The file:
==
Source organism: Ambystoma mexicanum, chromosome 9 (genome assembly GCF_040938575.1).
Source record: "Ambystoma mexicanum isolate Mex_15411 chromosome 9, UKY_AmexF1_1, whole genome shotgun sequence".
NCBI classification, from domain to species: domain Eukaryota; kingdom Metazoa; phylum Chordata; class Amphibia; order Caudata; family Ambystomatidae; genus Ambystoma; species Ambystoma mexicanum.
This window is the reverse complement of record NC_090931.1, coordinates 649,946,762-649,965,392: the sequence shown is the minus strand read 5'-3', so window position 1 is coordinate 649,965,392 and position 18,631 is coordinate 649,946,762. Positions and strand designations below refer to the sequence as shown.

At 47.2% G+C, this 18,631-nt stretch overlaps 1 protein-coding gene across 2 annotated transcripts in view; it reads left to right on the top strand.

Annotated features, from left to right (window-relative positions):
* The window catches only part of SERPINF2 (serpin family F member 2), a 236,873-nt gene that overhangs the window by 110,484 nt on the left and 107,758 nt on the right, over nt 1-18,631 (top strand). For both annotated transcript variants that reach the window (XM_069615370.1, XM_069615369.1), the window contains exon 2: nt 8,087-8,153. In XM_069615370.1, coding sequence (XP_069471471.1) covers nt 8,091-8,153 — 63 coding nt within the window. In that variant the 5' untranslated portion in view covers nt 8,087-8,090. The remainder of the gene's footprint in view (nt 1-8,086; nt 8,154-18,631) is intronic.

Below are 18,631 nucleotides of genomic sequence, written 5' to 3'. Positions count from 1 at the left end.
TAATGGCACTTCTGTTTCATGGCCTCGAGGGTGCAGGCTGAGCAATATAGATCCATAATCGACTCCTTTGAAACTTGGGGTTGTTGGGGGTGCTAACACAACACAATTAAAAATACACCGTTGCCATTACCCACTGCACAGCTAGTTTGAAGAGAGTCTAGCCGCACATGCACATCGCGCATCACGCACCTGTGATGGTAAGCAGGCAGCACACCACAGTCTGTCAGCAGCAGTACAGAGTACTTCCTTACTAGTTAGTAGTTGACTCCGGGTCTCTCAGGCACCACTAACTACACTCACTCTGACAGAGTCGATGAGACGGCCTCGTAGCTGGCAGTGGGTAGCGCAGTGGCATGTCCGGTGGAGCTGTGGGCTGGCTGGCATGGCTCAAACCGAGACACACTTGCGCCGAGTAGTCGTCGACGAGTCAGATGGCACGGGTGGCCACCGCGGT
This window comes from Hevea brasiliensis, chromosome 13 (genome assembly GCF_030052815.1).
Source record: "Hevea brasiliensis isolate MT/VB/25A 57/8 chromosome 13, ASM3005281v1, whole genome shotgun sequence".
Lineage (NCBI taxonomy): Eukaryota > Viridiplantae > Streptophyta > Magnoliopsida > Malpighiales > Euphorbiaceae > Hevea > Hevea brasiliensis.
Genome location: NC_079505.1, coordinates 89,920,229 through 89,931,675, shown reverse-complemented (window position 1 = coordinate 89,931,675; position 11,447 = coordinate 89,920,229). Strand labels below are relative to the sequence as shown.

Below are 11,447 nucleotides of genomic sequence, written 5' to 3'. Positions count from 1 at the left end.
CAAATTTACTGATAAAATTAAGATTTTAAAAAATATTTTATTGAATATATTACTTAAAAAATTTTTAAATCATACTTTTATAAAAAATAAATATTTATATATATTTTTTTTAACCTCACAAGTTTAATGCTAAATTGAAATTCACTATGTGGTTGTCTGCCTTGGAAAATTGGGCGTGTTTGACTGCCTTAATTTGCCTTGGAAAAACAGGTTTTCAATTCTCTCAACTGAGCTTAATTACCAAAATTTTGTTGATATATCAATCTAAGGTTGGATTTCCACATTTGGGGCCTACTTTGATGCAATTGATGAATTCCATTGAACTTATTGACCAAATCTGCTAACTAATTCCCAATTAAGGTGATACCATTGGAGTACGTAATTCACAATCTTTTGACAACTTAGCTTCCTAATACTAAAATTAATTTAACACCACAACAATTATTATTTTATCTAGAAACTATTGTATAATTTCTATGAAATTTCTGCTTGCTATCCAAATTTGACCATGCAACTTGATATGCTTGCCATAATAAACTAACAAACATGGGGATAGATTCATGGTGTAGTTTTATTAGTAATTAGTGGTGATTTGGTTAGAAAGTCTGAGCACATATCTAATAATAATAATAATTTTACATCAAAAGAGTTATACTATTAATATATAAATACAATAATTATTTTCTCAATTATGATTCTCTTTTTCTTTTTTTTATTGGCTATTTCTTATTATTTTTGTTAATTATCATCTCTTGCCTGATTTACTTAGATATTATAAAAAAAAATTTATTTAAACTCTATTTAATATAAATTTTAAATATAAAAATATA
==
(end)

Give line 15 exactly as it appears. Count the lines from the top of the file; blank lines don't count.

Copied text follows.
CAAATTTACTGATAAAATTAAGATTTTAAAAAATATTTTATTGAATATATTACTTAAAAAATTTTTAAATCATACTTTTATAAAAAATAAATATTTATATATATTTTTTTTAACCTCACAAGTTTAATGCTAAATTGAAATTCACTATGTGGTTGTCTGCCTTGGAAAATTGGGCGTGTTTGACTGCCTTAATTTGCCTTGGAAAAACAGGTTTTCAATTCTCTCAACTGAGCTTAATTACCAAAATTTTGTTGATATATCAATCTAAGGTTGGATTTCCACATTTGGGGCCTACTTTGATGCAATTGATGAATTCCATTGAACTTATTGACCAAATCTGCTAACTAATTCCCAATTAAGGTGATACCATTGGAGTACGTAATTCACAATCTTTTGACAACTTAGCTTCCTAATACTAAAATTAATTTAACACCACAACAATTATTATTTTATCTAGAAACTATTGTATAATTTCTATGAAATTTCTGCTTGCTATCCAAATTTGACCATGCAACTTGATATGCTTGCCATAATAAACTAACAAACATGGGGATAGATTCATGGTGTAGTTTTATTAGTAATTAGTGGTGATTTGGTTAGAAAGTCTGAGCACATATCTAATAATAATAATAATTTTACATCAAAAGAGTTATACTATTAATATATAAATACAATAATTATTTTCTCAATTATGATTCTCTTTTTCTTTTTTTTATTGGCTATTTCTTATTATTTTTGTTAATTATCATCTCTTGCCTGATTTACTTAGATATTATAAAAAAAAATTTATTTAAACTCTATTTAATATAAATTTTAAATATAAAAATATA